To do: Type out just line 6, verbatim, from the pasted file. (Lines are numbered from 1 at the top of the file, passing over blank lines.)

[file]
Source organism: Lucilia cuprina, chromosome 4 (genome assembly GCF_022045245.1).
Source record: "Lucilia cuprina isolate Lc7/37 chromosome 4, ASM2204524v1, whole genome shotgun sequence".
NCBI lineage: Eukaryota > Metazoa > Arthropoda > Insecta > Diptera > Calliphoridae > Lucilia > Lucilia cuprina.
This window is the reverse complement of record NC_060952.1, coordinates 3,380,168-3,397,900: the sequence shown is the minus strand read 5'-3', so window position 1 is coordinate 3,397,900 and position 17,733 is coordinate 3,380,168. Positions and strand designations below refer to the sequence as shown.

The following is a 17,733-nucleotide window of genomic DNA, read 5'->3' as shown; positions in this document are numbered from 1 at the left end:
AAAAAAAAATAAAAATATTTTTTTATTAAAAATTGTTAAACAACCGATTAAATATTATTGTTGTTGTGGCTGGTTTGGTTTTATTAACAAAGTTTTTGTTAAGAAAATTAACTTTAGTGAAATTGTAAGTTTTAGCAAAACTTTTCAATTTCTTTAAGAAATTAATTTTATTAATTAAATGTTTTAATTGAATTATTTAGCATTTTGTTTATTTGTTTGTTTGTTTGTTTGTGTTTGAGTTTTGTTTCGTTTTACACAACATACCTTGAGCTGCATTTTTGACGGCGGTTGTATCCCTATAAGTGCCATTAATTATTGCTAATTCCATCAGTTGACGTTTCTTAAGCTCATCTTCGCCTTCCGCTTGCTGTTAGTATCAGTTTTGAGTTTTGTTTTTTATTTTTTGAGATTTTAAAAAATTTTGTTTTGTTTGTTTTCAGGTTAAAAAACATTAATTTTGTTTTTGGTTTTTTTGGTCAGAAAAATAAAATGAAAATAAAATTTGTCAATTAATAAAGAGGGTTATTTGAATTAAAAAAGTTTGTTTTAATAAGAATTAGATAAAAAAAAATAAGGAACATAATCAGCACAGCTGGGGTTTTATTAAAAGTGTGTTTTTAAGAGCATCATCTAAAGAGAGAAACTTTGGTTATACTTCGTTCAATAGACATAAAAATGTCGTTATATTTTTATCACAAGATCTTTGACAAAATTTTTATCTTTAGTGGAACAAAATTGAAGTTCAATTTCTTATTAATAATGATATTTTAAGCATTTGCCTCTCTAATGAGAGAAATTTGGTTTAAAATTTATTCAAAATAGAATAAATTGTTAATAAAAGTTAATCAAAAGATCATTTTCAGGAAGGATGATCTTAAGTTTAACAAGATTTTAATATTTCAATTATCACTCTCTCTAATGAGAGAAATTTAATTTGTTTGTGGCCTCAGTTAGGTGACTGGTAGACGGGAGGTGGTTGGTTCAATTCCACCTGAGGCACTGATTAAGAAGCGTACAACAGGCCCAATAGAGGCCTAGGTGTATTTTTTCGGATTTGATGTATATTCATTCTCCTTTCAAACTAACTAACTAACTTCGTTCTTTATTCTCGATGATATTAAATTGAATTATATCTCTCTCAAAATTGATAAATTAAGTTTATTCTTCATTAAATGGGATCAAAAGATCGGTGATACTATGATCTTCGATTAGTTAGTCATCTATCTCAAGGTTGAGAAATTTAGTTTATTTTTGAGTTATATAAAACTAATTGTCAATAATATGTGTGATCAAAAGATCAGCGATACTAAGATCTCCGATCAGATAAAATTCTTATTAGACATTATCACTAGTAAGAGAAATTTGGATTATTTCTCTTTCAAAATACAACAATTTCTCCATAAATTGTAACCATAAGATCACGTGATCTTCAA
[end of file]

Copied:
AAAAAAAAATAAAAATATTTTTTTATTAAAAATTGTTAAACAACCGATTAAATATTATTGTTGTTGTGGCTGGTTTGGTTTTATTAACAAAGTTTTTGTTAAGAAAATTAACTTTAGTGAAATTGTAAGTTTTAGCAAAACTTTTCAATTTCTTTAAGAAATTAATTTTATTAATTAAATGTTTTAATTGAATTATTTAGCATTTTGTTTATTTGTTTGTTTGTTTGTTTGTGTTTGAGTTTTGTTTCGTTTTACACAACATACCTTGAGCTGCATTTTTGACGGCGGTTGTATCCCTATAAGTGCCATTAATTATTGCTAATTCCATCAGTTGACGTTTCTTAAGCTCATCTTCGCCTTCCGCTTGCTGTTAGTATCAGTTTTGAGTTTTGTTTTTTATTTTTTGAGATTTTAAAAAATTTTGTTTTGTTTGTTTTCAGGTTAAAAAACATTAATTTTGTTTTTGGTTTTTTTGGTCAGAAAAATAAAATGAAAATAAAATTTGTCAATTAATAAAGAGGGTTATTTGAATTAAAAAAGTTTGTTTTAATAAGAATTAGATAAAAAAAAATAAGGAACATAATCAGCACAGCTGGGGTTTTATTAAAAGTGTGTTTTTAAGAGCATCATCTAAAGAGAGAAACTTTGGTTATACTTCGTTCAATAGACATAAAAATGTCGTTATATTTTTATCACAAGATCTTTGACAAAATTTTTATCTTTAGTGGAACAAAATTGAAGTTCAATTTCTTATTAATAATGATATTTTAAGCATTTGCCTCTCTAATGAGAGAAATTTGGTTTAAAATTTATTCAAAATAGAATAAATTGTTAATAAAAGTTAATCAAAAGATCATTTTCAGGAAGGATGATCTTAAGTTTAACAAGATTTTAATATTTCAATTATCACTCTCTCTAATGAGAGAAATTTAATTTGTTTGTGGCCTCAGTTAGGTGACTGGTAGACGGGAGGTGGTTGGTTCAATTCCACCTGAGGCACTGATTAAGAAGCGTACAACAGGCCCAATAGAGGCCTAGGTGTATTTTTTCGGATTTGATGTATATTCATTCTCCTTTCAAACTAACTAACTAACTTCGTTCTTTATTCTCGATGATATTAAATTGAATTATATCTCTCTCAAAATTGATAAATTAAGTTTATTCTTCATTAAATGGGATCAAAAGATCGGTGATACTATGATCTTCGATTAGTTAGTCATCTATCTCAAGGTTGAGAAATTTAGTTTATTTTTGAGTTATATAAAACTAATTGTCAATAATATGTGTGATCAAAAGATCAGCGATACTAAGATCTCCGATCAGATAAAATTCTTATTAGACATTATCACTAGTAAGAGAAATTTGGATTATTTCTCTTTCAAAATACAACAATTTCTCCATAAATTGTAACCATAAGATCACGTGATCTTCAA